8:00 PM, 31st March, 2001
Snatch is the first movie from director Guy Ritchie (the "guy" who married Madonna) since Lock, Stock and Two Smoking Barrels. The distinctly different cinematic "feel" of Lock, Stock is replicated here, as is the multitude of characters with interweaving plots. Many of the same actors make an appearance - Jason Statham, Alan Ford, Vinnie Jones, Jason Flemyng. Many say that Snatch is in fact better than Lock, Stock, but people who know what they're talking about (David and Margaret as well as me) feel that Snatch is quite good, but it's a notch or two below Lock, Stock.
OK, I'll try to give a quick summary of the plot, without giving too much away. Turkish (Statham) and Tommy (Graham) are unlicensed fighting promoters who get pulled into match fixing by Brick Top (Ford). Unfortunately their boxer is put out of commission by Mickey O'Neil (Pitt). Meanwhile Franky Four Fingers (Del Toro) has stolen a rather large diamond and everyone wants their hands on it. The plot is fast and intertwining, the characters are interesting and hilarious (especially the dog that swallows the squeaky toy), the music is great, and Pitt is excellent as the hard-to-understand gypsy who knocks out his opponents with one punch. If you enjoyed Lock, Stock and Two Smoking Barrels, then Snatch is more of that good formula.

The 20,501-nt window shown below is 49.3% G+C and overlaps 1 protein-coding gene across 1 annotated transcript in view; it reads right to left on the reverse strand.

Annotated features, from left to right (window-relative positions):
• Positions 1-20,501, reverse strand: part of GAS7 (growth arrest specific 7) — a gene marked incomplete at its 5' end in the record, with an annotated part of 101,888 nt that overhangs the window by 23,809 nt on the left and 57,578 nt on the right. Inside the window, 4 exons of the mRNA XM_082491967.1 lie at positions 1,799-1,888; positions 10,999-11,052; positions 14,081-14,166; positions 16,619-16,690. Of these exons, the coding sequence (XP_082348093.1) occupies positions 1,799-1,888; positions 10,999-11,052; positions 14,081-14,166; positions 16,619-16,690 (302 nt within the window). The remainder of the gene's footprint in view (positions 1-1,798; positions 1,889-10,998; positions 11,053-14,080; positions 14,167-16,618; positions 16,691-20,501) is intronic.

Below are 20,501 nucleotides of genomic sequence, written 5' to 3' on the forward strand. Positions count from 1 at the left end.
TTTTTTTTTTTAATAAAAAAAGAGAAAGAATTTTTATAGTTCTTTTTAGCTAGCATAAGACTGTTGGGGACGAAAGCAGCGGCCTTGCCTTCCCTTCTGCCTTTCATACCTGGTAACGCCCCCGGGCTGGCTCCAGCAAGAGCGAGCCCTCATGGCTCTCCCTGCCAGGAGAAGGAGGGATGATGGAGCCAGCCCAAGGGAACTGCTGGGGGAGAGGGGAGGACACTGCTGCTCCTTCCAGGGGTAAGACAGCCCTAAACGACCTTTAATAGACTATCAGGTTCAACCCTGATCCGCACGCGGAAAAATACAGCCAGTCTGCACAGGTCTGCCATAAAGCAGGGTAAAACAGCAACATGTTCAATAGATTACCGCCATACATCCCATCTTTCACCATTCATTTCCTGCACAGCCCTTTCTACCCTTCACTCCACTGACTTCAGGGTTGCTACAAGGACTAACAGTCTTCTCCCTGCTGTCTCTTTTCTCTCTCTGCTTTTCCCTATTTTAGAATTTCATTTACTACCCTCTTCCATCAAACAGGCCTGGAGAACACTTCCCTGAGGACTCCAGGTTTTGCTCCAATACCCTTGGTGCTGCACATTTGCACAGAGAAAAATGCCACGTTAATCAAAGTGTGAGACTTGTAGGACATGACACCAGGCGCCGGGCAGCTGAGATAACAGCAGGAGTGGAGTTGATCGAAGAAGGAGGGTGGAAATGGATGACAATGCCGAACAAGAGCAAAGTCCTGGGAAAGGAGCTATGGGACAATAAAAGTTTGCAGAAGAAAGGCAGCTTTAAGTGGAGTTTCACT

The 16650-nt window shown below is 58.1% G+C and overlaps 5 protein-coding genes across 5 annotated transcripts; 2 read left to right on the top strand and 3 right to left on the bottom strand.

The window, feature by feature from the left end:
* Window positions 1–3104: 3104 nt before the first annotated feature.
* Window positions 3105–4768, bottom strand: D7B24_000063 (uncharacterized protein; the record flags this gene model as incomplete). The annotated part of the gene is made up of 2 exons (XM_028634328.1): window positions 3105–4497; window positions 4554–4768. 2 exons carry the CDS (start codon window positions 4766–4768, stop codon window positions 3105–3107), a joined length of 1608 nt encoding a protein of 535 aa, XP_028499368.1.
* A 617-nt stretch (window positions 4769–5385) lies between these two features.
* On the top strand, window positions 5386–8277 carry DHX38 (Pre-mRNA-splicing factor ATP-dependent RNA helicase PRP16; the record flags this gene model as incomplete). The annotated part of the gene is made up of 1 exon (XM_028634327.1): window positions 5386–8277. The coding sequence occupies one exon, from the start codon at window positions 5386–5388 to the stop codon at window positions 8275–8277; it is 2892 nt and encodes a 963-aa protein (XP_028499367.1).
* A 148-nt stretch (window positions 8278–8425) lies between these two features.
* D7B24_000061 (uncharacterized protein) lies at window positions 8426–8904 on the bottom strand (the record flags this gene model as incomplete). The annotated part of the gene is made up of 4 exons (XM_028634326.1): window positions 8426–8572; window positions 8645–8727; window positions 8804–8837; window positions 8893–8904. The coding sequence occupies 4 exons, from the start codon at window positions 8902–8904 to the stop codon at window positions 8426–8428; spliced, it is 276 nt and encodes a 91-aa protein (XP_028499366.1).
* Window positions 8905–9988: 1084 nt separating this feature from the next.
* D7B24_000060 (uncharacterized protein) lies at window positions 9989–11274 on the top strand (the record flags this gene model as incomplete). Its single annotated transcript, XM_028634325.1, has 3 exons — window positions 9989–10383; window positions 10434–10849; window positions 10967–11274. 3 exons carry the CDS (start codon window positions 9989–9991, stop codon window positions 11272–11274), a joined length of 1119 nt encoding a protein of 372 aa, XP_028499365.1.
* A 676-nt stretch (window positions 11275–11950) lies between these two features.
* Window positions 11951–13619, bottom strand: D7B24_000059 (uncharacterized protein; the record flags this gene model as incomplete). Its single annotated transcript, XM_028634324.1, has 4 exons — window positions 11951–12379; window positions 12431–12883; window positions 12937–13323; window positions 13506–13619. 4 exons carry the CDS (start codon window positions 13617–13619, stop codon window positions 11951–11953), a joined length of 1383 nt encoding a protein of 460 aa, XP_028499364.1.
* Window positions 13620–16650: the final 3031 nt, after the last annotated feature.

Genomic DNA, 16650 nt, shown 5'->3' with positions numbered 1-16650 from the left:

9:54 PM, 31st March, 2001
In this well-crafted, gritty, British gangster film, Michael Caine is Jack Carter, a small-time hood working in London. When word reaches him of his brother's death in Newcastle under suspicious circumstances, Carter leaves London to arrange his brother's funeral. While preparing for the burial, he becomes obsessed with learning who murdered his sibling and why. Refusing to accept the police report of suicide, Carter seeks out his brother's friends and acquaintances, but finds a wall of stony silence from the local underworld. It isn't long before the hunt for the killer turns nasty((mdash))very nasty.
Grim, violent, and stylishly directed, Get Carter is an interesting film that made an impact when first released. The violence is confronting((mdash))not the popcorn violence you see in today's action movies, but the powerful realism of good old-fashioned punches and kicks to the head. The main strength of the film is Caine's brilliant performance((mdash))sure the character is one-dimensional, but that is how it's meant to be. Carter is the uncompromising, ruthless killer who is the epitome of cool, even in the face of extreme violence and possible death. This is a harsh but powerful and enjoyable film, far superior to the recent Sylvester Stallone remake of the same name.